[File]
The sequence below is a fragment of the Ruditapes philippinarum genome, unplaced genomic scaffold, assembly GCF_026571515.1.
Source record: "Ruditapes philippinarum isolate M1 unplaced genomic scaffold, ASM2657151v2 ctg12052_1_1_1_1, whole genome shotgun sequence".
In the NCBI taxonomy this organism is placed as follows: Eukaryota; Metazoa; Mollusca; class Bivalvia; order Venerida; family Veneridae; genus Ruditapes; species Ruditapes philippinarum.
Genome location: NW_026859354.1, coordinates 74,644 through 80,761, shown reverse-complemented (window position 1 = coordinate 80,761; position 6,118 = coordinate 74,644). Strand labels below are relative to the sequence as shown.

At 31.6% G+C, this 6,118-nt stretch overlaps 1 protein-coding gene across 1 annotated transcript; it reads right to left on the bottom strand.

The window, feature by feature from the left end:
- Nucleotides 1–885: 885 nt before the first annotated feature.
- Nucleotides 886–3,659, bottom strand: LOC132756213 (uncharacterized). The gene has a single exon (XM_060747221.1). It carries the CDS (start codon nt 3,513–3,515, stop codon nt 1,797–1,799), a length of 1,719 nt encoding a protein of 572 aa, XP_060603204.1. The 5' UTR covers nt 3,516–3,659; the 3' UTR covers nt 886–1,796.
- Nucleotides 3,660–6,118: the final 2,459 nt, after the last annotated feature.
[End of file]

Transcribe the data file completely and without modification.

The sequence below is a fragment of the Ruditapes philippinarum genome, unplaced genomic scaffold, assembly GCF_026571515.1.
Source record: "Ruditapes philippinarum isolate M1 unplaced genomic scaffold, ASM2657151v2 ctg12052_1_1_1_1, whole genome shotgun sequence".
In the NCBI taxonomy this organism is placed as follows: Eukaryota; Metazoa; Mollusca; class Bivalvia; order Venerida; family Veneridae; genus Ruditapes; species Ruditapes philippinarum.
Genome location: NW_026859354.1, coordinates 74,644 through 80,761, shown reverse-complemented (window position 1 = coordinate 80,761; position 6,118 = coordinate 74,644). Strand labels below are relative to the sequence as shown.

At 31.6% G+C, this 6,118-nt stretch overlaps 1 protein-coding gene across 1 annotated transcript; it reads right to left on the bottom strand.

The window, feature by feature from the left end:
- Nucleotides 1–885: 885 nt before the first annotated feature.
- Nucleotides 886–3,659, bottom strand: LOC132756213 (uncharacterized). The gene has a single exon (XM_060747221.1). It carries the CDS (start codon nt 3,513–3,515, stop codon nt 1,797–1,799), a length of 1,719 nt encoding a protein of 572 aa, XP_060603204.1. The 5' UTR covers nt 3,516–3,659; the 3' UTR covers nt 886–1,796.
- Nucleotides 3,660–6,118: the final 2,459 nt, after the last annotated feature.